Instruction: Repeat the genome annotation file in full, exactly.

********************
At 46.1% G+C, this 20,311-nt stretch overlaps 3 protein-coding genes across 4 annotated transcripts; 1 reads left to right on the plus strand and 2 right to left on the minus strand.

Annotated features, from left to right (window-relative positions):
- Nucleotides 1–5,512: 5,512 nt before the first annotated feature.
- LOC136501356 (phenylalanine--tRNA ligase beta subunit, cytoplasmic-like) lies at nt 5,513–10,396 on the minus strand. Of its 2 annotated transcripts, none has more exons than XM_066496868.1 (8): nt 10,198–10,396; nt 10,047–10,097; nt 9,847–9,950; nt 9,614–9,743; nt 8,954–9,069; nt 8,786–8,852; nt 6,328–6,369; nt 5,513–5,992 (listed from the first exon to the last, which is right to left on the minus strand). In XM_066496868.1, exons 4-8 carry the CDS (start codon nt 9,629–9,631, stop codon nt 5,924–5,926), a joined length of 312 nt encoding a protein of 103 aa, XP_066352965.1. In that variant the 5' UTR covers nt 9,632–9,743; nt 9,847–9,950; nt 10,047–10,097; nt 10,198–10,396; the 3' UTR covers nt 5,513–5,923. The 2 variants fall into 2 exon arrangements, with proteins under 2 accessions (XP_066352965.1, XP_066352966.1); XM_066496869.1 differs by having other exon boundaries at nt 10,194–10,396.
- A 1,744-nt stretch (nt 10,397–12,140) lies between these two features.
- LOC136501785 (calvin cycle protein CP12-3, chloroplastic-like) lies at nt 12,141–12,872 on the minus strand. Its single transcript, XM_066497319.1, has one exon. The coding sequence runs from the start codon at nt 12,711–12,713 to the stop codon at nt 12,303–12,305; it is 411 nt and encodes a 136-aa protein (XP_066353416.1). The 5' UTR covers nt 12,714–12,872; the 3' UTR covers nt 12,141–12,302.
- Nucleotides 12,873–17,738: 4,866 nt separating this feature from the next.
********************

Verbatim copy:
At 46.1% G+C, this 20,311-nt stretch overlaps 3 protein-coding genes across 4 annotated transcripts; 1 reads left to right on the plus strand and 2 right to left on the minus strand.

Annotated features, from left to right (window-relative positions):
- Nucleotides 1–5,512: 5,512 nt before the first annotated feature.
- LOC136501356 (phenylalanine--tRNA ligase beta subunit, cytoplasmic-like) lies at nt 5,513–10,396 on the minus strand. Of its 2 annotated transcripts, none has more exons than XM_066496868.1 (8): nt 10,198–10,396; nt 10,047–10,097; nt 9,847–9,950; nt 9,614–9,743; nt 8,954–9,069; nt 8,786–8,852; nt 6,328–6,369; nt 5,513–5,992 (listed from the first exon to the last, which is right to left on the minus strand). In XM_066496868.1, exons 4-8 carry the CDS (start codon nt 9,629–9,631, stop codon nt 5,924–5,926), a joined length of 312 nt encoding a protein of 103 aa, XP_066352965.1. In that variant the 5' UTR covers nt 9,632–9,743; nt 9,847–9,950; nt 10,047–10,097; nt 10,198–10,396; the 3' UTR covers nt 5,513–5,923. The 2 variants fall into 2 exon arrangements, with proteins under 2 accessions (XP_066352965.1, XP_066352966.1); XM_066496869.1 differs by having other exon boundaries at nt 10,194–10,396.
- A 1,744-nt stretch (nt 10,397–12,140) lies between these two features.
- LOC136501785 (calvin cycle protein CP12-3, chloroplastic-like) lies at nt 12,141–12,872 on the minus strand. Its single transcript, XM_066497319.1, has one exon. The coding sequence runs from the start codon at nt 12,711–12,713 to the stop codon at nt 12,303–12,305; it is 411 nt and encodes a 136-aa protein (XP_066353416.1). The 5' UTR covers nt 12,714–12,872; the 3' UTR covers nt 12,141–12,302.
- Nucleotides 12,873–17,738: 4,866 nt separating this feature from the next.